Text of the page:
As we all know, Iceland is currently in the midst of the worst summer ever recorded. But in the last week, spirits were raised as uncharacteristically good weather hit the city with a bang, boosting morale and bringing some much needed Vitamin D to the pale residents of Reykjavík. Temperatures reached highs of 14°C, with clear skies overhead and all were out and about enjoying what might very well be the last semi-ok day until next year.
And while we were being sent good weather, the midwives’ tale finally ended. After more than 30 midwives resigned last month in response to the government’s refusal to raise their wages, women and men from all around Iceland came together this week in a social media campaign called #égstyðljósmæður, which translates to #ISupportMidwives. On Facebook, Instagram, and Twitter, Icelanders shared how midwives had helped them through pregnancy, birth, and aftercare. These powerful posts described how midwives had saved their babies in difficult births, taught them how to breastfeed, and recognised signs of postpartum depression. On the 24th, the Midwives’ Union finally made an agreement with the hospitals. While not all were happy about the compromise, it did include a raise in wages as well as a cancellation of the ban on overtime work. We stand behind you, midwives. Nolite te bastardes carborundorum!
Farewell, sweet mail
The face of downtown Reykjavík will soon change irrevocably, as the beloved post office on Pósthússtræti (‘post office road’) is closing its doors. The post office has been in use for 150 years and is the oldest in the country. In a public statement, Íslandspóstur said that due to the boom in tourism, the facility is now too small to service both local residents and travellers. They also added that with all the construction being done downtown, it’s become difficult for shipments to come and go in a timely manner. A new building is currently in construction just outside the city centre.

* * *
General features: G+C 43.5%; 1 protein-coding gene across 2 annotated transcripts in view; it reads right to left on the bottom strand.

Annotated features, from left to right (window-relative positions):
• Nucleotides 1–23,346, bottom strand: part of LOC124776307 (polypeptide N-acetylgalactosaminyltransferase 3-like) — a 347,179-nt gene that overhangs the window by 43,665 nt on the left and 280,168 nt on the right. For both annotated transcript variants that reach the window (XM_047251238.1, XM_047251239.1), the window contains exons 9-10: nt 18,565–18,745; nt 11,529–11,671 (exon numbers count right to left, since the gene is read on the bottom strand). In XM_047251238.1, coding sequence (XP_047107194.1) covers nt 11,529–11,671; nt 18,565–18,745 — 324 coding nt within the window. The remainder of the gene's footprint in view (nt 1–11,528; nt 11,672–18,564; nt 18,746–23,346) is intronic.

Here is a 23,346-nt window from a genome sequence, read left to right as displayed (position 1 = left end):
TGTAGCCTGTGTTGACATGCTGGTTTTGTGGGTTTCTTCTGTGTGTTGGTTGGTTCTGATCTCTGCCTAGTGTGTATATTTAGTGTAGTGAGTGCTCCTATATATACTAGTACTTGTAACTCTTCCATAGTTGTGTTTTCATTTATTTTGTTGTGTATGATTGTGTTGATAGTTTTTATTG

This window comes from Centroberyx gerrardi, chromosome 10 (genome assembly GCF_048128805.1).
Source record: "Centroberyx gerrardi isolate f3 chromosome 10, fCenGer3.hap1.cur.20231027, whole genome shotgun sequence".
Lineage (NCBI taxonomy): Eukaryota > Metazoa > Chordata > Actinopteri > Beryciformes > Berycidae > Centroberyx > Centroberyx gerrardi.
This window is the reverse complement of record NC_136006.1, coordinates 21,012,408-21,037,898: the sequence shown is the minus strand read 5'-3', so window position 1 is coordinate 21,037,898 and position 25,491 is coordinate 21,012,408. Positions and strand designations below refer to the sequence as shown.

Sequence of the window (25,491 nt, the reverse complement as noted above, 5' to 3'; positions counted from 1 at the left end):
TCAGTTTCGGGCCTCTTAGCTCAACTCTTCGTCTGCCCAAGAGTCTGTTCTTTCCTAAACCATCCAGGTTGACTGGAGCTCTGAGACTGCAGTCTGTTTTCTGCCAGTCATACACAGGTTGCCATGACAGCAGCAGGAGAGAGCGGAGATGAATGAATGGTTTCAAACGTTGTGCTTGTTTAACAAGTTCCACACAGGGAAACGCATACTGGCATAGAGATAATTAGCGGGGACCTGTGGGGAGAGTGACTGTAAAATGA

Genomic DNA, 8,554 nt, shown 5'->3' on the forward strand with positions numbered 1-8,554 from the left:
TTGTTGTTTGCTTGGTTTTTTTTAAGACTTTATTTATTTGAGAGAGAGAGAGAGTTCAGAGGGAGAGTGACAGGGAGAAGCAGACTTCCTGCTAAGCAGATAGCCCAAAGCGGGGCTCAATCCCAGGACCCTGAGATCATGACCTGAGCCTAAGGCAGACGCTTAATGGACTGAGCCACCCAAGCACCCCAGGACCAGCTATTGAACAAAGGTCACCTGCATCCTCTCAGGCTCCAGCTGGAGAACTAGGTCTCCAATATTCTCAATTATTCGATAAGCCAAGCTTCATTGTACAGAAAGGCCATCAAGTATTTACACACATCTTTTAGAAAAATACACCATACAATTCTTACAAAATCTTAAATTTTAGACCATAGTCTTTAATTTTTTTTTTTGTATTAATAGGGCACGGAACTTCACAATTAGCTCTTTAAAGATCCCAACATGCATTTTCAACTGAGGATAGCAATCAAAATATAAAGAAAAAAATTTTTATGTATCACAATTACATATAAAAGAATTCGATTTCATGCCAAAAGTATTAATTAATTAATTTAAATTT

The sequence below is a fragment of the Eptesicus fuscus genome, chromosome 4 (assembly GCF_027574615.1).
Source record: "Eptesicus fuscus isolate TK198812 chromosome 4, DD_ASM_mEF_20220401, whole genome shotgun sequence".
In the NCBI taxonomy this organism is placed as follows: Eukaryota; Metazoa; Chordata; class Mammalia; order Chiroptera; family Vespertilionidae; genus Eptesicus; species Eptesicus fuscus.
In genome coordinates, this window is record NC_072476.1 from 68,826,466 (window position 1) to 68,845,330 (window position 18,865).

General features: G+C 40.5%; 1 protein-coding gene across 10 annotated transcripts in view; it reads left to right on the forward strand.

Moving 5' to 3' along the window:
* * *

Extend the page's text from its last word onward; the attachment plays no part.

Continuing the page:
So, to the despair of many Reykjavík residents, Pósthússtræti will now join the ranks of other streets—like Bankastræti (‘bank street’), Spítalastígur (‘hospital street’), and Lækjargata (‘creek road’)— named after structures that have long since left.
But as one building left, an entire city of paradise sprung up in Laugardalur Arena as Guns N’ Roses arrived for their debut Icelandic show on July 24th. The concert—the last stop on the band’s summer reunion tour—was the largest ever production seen in Iceland. More than 15,000 people were estimated to attend, which, for Guns N’ Roses, might seem like an intimate affair, but for Reykjavík it’s positively bonkers. It was, if you’re into that kind of music music, said to be a show-stopping performance.
Fun fact: The last Guns N’ Roses tour made almost 500m USD. The GDP of Iceland is only 40 times that.
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